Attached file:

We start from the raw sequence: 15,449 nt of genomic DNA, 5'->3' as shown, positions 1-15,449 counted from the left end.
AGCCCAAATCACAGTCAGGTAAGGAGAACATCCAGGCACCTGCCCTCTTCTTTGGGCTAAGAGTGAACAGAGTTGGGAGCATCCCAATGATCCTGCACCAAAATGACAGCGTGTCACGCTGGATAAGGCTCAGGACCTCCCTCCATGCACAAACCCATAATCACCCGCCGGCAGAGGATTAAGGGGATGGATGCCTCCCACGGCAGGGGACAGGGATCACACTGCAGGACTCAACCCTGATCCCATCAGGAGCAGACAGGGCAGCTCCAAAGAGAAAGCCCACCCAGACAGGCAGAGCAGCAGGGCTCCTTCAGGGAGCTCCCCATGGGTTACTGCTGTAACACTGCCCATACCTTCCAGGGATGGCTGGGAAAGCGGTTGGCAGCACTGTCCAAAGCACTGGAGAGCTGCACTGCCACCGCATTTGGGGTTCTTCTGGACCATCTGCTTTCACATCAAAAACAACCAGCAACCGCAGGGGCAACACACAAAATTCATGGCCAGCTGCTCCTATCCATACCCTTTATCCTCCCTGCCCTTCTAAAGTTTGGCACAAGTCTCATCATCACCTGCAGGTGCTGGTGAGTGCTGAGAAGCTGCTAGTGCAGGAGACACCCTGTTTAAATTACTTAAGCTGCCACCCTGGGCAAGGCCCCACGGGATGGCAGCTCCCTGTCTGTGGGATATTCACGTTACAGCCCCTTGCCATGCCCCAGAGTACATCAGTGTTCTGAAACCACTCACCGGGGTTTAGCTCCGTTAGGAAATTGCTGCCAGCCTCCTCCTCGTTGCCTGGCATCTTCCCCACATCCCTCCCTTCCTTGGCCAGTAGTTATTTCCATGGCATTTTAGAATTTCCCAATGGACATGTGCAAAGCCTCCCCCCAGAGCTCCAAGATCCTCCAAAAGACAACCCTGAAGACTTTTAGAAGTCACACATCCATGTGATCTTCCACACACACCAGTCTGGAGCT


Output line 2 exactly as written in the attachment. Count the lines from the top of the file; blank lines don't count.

AGCCCAAATCACAGTCAGGTAAGGAGAACATCCAGGCACCTGCCCTCTTCTTTGGGCTAAGAGTGAACAGAGTTGGGAGCATCCCAATGATCCTGCACCAAAATGACAGCGTGTCACGCTGGATAAGGCTCAGGACCTCCCTCCATGCACAAACCCATAATCACCCGCCGGCAGAGGATTAAGGGGATGGATGCCTCCCACGGCAGGGGACAGGGATCACACTGCAGGACTCAACCCTGATCCCATCAGGAGCAGACAGGGCAGCTCCAAAGAGAAAGCCCACCCAGACAGGCAGAGCAGCAGGGCTCCTTCAGGGAGCTCCCCATGGGTTACTGCTGTAACACTGCCCATACCTTCCAGGGATGGCTGGGAAAGCGGTTGGCAGCACTGTCCAAAGCACTGGAGAGCTGCACTGCCACCGCATTTGGGGTTCTTCTGGACCATCTGCTTTCACATCAAAAACAACCAGCAACCGCAGGGGCAACACACAAAATTCATGGCCAGCTGCTCCTATCCATACCCTTTATCCTCCCTGCCCTTCTAAAGTTTGGCACAAGTCTCATCATCACCTGCAGGTGCTGGTGAGTGCTGAGAAGCTGCTAGTGCAGGAGACACCCTGTTTAAATTACTTAAGCTGCCACCCTGGGCAAGGCCCCACGGGATGGCAGCTCCCTGTCTGTGGGATATTCACGTTACAGCCCCTTGCCATGCCCCAGAGTACATCAGTGTTCTGAAACCACTCACCGGGGTTTAGCTCCGTTAGGAAATTGCTGCCAGCCTCCTCCTCGTTGCCTGGCATCTTCCCCACATCCCTCCCTTCCTTGGCCAGTAGTTATTTCCATGGCATTTTAGAATTTCCCAATGGACATGTGCAAAGCCTCCCCCCAGAGCTCCAAGATCCTCCAAAAGACAACCCTGAAGACTTTTAGAAGTCACACATCCATGTGATCTTCCACACACACCAGTCTGGAGCT